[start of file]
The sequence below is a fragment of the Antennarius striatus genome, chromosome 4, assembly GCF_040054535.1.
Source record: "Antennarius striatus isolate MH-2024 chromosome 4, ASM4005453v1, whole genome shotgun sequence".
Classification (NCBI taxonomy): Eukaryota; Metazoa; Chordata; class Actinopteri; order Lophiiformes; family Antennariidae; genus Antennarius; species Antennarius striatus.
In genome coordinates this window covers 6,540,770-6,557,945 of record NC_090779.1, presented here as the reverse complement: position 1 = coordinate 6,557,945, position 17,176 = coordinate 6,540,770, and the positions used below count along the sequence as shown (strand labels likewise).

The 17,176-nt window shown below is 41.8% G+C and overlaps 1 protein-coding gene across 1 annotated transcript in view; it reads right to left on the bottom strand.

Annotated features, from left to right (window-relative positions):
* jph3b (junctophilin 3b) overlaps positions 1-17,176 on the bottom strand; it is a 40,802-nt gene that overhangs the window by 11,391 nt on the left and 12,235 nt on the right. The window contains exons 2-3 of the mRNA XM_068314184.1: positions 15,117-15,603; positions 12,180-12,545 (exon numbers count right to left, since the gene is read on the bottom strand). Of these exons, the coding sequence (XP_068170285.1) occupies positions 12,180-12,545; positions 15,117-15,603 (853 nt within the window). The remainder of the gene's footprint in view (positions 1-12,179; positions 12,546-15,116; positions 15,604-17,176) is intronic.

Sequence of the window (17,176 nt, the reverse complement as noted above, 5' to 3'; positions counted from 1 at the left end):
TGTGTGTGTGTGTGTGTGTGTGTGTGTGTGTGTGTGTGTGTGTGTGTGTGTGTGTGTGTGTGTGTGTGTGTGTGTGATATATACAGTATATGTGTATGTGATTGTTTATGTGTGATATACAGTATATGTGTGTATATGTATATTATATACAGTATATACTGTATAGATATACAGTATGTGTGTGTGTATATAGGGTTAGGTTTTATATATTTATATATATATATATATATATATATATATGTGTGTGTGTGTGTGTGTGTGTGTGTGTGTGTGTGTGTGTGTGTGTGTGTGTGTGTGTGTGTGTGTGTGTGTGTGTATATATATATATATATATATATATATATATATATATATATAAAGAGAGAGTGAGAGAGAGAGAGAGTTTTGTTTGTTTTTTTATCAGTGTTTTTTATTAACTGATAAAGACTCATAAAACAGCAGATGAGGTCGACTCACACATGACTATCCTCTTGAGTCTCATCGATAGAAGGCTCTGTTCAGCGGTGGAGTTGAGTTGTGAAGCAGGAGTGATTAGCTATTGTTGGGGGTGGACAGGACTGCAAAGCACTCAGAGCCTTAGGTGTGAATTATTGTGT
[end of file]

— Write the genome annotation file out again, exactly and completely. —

The sequence below is a fragment of the Antennarius striatus genome, chromosome 4, assembly GCF_040054535.1.
Source record: "Antennarius striatus isolate MH-2024 chromosome 4, ASM4005453v1, whole genome shotgun sequence".
Classification (NCBI taxonomy): Eukaryota; Metazoa; Chordata; class Actinopteri; order Lophiiformes; family Antennariidae; genus Antennarius; species Antennarius striatus.
In genome coordinates this window covers 6,540,770-6,557,945 of record NC_090779.1, presented here as the reverse complement: position 1 = coordinate 6,557,945, position 17,176 = coordinate 6,540,770, and the positions used below count along the sequence as shown (strand labels likewise).

The 17,176-nt window shown below is 41.8% G+C and overlaps 1 protein-coding gene across 1 annotated transcript in view; it reads right to left on the bottom strand.

Annotated features, from left to right (window-relative positions):
* jph3b (junctophilin 3b) overlaps positions 1-17,176 on the bottom strand; it is a 40,802-nt gene that overhangs the window by 11,391 nt on the left and 12,235 nt on the right. The window contains exons 2-3 of the mRNA XM_068314184.1: positions 15,117-15,603; positions 12,180-12,545 (exon numbers count right to left, since the gene is read on the bottom strand). Of these exons, the coding sequence (XP_068170285.1) occupies positions 12,180-12,545; positions 15,117-15,603 (853 nt within the window). The remainder of the gene's footprint in view (positions 1-12,179; positions 12,546-15,116; positions 15,604-17,176) is intronic.

Sequence of the window (17,176 nt, the reverse complement as noted above, 5' to 3'; positions counted from 1 at the left end):
TGTGTGTGTGTGTGTGTGTGTGTGTGTGTGTGTGTGTGTGTGTGTGTGTGTGTGTGTGTGTGTGTGTGTGTGTGTGATATATACAGTATATGTGTATGTGATTGTTTATGTGTGATATACAGTATATGTGTGTATATGTATATTATATACAGTATATACTGTATAGATATACAGTATGTGTGTGTGTATATAGGGTTAGGTTTTATATATTTATATATATATATATATATATATATATATGTGTGTGTGTGTGTGTGTGTGTGTGTGTGTGTGTGTGTGTGTGTGTGTGTGTGTGTGTGTGTGTGTGTGTGTGTGTATATATATATATATATATATATATATATATATATATATATAAAGAGAGAGTGAGAGAGAGAGAGAGTTTTGTTTGTTTTTTTATCAGTGTTTTTTATTAACTGATAAAGACTCATAAAACAGCAGATGAGGTCGACTCACACATGACTATCCTCTTGAGTCTCATCGATAGAAGGCTCTGTTCAGCGGTGGAGTTGAGTTGTGAAGCAGGAGTGATTAGCTATTGTTGGGGGTGGACAGGACTGCAAAGCACTCAGAGCCTTAGGTGTGAATTATTGTGT